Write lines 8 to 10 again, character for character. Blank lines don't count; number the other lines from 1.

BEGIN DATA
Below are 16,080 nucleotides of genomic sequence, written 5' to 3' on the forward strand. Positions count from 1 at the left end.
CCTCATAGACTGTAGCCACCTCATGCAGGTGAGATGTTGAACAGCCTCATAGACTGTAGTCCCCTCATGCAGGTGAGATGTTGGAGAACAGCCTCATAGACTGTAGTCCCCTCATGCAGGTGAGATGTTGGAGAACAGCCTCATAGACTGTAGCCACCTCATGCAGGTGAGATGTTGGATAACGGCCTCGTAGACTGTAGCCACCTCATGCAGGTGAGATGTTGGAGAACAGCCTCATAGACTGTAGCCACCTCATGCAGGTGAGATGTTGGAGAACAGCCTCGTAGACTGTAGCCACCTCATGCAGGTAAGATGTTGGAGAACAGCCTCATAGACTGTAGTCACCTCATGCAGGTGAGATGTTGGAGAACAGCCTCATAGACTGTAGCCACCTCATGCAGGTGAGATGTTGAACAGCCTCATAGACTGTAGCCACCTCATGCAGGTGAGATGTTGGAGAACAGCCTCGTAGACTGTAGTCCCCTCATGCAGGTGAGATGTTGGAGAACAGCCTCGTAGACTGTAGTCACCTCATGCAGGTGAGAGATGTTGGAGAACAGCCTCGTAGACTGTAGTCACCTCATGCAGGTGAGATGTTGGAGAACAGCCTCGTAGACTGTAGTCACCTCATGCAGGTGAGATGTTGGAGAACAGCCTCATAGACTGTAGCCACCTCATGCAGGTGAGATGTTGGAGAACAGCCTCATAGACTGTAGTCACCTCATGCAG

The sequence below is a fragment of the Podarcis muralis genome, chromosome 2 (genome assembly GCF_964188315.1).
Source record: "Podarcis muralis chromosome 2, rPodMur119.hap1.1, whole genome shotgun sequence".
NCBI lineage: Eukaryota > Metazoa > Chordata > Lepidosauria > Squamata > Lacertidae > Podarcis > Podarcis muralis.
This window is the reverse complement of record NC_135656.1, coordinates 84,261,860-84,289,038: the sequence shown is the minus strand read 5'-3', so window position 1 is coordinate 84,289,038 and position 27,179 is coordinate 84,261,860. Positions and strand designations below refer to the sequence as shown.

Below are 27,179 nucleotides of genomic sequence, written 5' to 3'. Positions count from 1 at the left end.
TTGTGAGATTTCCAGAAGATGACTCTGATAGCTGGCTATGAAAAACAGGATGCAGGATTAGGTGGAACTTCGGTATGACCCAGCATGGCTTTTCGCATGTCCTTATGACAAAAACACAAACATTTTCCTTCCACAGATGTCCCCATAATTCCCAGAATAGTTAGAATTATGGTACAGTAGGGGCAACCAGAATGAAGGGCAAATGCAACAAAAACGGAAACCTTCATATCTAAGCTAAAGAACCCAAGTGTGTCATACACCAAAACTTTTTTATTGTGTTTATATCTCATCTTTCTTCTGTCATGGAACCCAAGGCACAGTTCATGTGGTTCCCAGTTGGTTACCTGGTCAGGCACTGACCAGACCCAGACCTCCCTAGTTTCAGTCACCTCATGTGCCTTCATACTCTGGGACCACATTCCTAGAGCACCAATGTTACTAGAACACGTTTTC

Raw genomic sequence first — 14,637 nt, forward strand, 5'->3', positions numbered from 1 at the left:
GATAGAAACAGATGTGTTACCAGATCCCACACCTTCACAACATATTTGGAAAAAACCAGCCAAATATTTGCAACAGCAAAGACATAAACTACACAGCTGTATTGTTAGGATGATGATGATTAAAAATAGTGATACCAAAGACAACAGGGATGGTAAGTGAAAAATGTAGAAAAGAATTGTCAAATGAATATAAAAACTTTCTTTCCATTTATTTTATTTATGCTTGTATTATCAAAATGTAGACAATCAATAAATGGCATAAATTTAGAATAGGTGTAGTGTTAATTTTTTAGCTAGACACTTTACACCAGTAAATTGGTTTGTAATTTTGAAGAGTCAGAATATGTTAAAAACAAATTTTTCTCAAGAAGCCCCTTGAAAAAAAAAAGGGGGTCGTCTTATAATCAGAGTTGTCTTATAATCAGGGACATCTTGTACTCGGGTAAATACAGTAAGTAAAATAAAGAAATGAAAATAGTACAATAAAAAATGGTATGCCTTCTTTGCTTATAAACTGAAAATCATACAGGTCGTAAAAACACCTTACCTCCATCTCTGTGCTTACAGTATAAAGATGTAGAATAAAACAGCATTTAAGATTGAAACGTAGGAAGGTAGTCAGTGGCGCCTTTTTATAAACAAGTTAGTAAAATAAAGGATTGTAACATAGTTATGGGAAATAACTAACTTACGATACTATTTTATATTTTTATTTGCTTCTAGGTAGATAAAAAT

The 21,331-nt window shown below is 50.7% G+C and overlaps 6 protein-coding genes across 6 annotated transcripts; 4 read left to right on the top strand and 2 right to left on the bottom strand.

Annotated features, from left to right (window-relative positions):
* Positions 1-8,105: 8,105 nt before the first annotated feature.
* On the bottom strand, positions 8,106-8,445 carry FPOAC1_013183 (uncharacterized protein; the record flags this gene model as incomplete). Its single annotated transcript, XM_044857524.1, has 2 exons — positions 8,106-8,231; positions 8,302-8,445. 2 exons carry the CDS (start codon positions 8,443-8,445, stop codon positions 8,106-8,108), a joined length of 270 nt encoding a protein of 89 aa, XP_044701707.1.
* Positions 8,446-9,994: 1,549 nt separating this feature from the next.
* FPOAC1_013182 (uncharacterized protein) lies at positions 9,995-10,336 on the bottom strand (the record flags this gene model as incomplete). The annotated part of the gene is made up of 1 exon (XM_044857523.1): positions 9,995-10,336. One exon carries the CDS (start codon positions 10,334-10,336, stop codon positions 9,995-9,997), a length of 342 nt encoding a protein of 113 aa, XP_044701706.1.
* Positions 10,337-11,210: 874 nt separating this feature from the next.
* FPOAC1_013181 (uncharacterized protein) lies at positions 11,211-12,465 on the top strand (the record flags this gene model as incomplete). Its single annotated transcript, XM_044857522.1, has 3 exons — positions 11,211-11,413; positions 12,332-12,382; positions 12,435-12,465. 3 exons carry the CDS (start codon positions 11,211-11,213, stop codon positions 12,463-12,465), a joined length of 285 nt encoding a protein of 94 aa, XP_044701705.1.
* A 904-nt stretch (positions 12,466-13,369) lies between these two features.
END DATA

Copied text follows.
TTGTGAGATTTCCAGAAGATGACTCTGATAGCTGGCTATGAAAAACAGGATGCAGGATTAGGTGGAACTTCGGTATGACCCAGCATGGCTTTTCGCATGTCCTTATGACAAAAACACAAACATTTTCCTTCCACAGATGTCCCCATAATTCCCAGAATAGTTAGAATTATGGTACAGTAGGGGCAACCAGAATGAAGGGCAAATGCAACAAAAACGGAAACCTTCATATCTAAGCTAAAGAACCCAAGTGTGTCATACACCAAAACTTTTTTATTGTGTTTATATCTCATCTTTCTTCTGTCATGGAACCCAAGGCACAGTTCATGTGGTTCCCAGTTGGTTACCTGGTCAGGCACTGACCAGACCCAGACCTCCCTAGTTTCAGTCACCTCATGTGCCTTCATACTCTGGGACCACATTCCTAGAGCACCAATGTTACTAGAACACGTTTTC

Raw genomic sequence first — 14,637 nt, forward strand, 5'->3', positions numbered from 1 at the left:
GATAGAAACAGATGTGTTACCAGATCCCACACCTTCACAACATATTTGGAAAAAACCAGCCAAATATTTGCAACAGCAAAGACATAAACTACACAGCTGTATTGTTAGGATGATGATGATTAAAAATAGTGATACCAAAGACAACAGGGATGGTAAGTGAAAAATGTAGAAAAGAATTGTCAAATGAATATAAAAACTTTCTTTCCATTTATTTTATTTATGCTTGTATTATCAAAATGTAGACAATCAATAAATGGCATAAATTTAGAATAGGTGTAGTGTTAATTTTTTAGCTAGACACTTTACACCAGTAAATTGGTTTGTAATTTTGAAGAGTCAGAATATGTTAAAAACAAATTTTTCTCAAGAAGCCCCTTGAAAAAAAAAAGGGGGTCGTCTTATAATCAGAGTTGTCTTATAATCAGGGACATCTTGTACTCGGGTAAATACAGTAAGTAAAATAAAGAAATGAAAATAGTACAATAAAAAATGGTATGCCTTCTTTGCTTATAAACTGAAAATCATACAGGTCGTAAAAACACCTTACCTCCATCTCTGTGCTTACAGTATAAAGATGTAGAATAAAACAGCATTTAAGATTGAAACGTAGGAAGGTAGTCAGTGGCGCCTTTTTATAAACAAGTTAGTAAAATAAAGGATTGTAACATAGTTATGGGAAATAACTAACTTACGATACTATTTTATATTTTTATTTGCTTCTAGGTAGATAAAAAT